NEW DELHI: Indian deposits in Swiss banks fell by 34.5 per cent in 2017 and by 80 per cent since the Narendra Modi government came to power in 2014, Finance Minister Piyush Goyal said on Tuesday, citing data from the global body of central banks, the Bank for International Settlements (BIS).
The Finance Minister said this in Parliament rebutting reports last month, which quoted the Swiss National Bank, the country's central bank, as saying in its annual report that Indian deposits had risen by 50 per cent in 2017, reports PTI.
He told Rajya Sabha during question hour that he discussed the issue with Swiss authorities, who told him in a written reply that media reports "have not taken account of the way the (SNB) figures have to be interpreted."
Last month, PTI had reported SNB data that the money parked by Indians in Swiss banks rose to CHF 1.01 billion (Rs 70 billion) in 2017 after falling for three consecutive years.
"The Swiss Authorities say that the figures published by the Swiss National Bank are regularly mentioned by the Indian media as a reliable indicator of the amount of assets held with Swiss financial institutions in respect of Indian citizens. They clarify how this is wrong. They say more often than not, the media reports have not taken into account the way the figures have to be interpreted which has resulted in misleading headlines and analysis. This is (the Swiss) government response," he said.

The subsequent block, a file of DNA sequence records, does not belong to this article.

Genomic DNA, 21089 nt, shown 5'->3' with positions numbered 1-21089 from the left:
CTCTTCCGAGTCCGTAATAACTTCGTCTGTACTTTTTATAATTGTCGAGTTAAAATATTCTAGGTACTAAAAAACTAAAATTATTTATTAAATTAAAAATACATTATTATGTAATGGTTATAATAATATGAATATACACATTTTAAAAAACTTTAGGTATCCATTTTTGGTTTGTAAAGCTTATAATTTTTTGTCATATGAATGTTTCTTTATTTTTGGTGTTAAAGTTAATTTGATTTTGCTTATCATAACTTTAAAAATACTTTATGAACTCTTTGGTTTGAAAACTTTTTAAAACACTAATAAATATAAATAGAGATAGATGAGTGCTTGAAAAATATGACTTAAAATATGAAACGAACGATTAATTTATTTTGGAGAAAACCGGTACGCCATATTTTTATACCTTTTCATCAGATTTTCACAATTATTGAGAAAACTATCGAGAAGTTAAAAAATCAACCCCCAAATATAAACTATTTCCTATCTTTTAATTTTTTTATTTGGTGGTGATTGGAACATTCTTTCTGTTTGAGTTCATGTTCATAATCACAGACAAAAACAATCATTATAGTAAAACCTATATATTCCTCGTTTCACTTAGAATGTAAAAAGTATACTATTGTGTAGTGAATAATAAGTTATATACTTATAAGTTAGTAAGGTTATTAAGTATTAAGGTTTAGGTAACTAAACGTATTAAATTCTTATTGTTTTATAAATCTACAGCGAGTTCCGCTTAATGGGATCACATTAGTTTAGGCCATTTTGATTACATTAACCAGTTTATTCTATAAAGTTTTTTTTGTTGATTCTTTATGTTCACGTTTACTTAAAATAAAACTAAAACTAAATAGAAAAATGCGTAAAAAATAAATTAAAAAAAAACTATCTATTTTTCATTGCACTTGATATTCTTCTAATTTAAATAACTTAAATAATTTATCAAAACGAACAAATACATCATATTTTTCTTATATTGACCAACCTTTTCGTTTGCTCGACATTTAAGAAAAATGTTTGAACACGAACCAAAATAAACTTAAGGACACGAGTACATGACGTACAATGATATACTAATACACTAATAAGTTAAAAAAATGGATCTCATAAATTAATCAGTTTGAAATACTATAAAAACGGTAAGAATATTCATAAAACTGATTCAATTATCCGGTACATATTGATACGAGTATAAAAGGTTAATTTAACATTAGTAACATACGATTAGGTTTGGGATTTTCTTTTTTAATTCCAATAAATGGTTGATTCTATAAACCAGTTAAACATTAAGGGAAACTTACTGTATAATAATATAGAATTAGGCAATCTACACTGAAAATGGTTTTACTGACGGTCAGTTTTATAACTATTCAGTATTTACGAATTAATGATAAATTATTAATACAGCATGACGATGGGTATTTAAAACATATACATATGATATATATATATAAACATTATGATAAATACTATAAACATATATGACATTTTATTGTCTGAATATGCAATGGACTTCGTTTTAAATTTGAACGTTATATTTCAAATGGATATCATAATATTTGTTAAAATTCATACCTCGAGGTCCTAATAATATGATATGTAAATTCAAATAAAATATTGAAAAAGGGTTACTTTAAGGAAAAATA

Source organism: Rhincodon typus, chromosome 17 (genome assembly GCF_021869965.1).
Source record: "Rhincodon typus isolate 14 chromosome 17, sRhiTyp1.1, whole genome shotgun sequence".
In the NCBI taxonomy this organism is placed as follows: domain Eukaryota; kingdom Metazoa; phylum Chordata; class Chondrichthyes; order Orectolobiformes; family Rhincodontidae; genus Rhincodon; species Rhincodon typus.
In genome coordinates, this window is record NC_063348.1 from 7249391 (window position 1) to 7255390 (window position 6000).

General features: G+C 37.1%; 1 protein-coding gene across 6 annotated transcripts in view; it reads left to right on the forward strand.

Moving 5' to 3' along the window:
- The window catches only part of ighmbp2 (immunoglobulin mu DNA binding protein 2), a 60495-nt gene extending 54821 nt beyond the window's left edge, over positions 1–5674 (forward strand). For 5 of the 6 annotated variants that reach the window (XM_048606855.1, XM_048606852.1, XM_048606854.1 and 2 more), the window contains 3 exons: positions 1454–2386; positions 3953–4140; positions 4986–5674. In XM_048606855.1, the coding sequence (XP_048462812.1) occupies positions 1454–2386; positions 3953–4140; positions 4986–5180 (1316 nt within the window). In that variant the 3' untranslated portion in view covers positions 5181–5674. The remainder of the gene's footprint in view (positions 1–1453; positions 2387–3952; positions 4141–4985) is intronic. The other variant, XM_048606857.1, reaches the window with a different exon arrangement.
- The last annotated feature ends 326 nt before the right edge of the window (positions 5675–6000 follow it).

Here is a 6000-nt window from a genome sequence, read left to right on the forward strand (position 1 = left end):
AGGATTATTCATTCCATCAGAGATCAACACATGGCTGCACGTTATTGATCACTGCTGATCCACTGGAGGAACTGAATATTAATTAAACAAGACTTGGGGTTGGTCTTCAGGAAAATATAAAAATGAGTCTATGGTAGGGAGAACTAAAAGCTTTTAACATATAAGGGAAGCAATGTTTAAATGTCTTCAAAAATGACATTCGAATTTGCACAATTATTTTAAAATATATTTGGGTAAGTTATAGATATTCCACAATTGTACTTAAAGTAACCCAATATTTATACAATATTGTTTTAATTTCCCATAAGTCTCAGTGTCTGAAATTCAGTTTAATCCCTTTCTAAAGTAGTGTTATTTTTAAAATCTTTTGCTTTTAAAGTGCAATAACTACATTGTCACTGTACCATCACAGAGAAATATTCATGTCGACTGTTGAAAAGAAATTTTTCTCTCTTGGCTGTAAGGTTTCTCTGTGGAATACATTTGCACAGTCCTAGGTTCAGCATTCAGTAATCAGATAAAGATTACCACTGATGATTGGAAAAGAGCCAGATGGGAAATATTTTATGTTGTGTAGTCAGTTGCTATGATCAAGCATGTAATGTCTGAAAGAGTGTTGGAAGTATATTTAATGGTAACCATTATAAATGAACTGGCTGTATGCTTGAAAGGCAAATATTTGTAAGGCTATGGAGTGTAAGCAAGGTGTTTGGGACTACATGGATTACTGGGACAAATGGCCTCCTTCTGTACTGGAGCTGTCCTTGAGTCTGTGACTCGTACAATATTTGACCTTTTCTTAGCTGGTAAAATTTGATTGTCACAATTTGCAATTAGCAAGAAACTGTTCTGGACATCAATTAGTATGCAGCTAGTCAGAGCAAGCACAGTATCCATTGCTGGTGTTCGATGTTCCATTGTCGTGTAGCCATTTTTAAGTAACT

Goyal said according to Swiss authorities, the more reliable data source for deposits held in Switzerland is the Locational Banking Statistics (LBS) of Bank of International Settlements.
LBS measures international banking activity from a residence perspective, focusing on the location of banking office and captures around 95 per cent of all cross-border banking activity.
He said SNB data includes non-deposit liabilities, business of Swiss branches located in India, inter-bank transactions and fiduciary liability. BIS data show non-bank loans and deposits -- which constitute the individual and corporate deposits and exclude inter bank transactions — have fallen by 34.5 per cent in 2017 to $524 million compared to $800 million in 2016, he said and vowed to continue the crackdown against black money.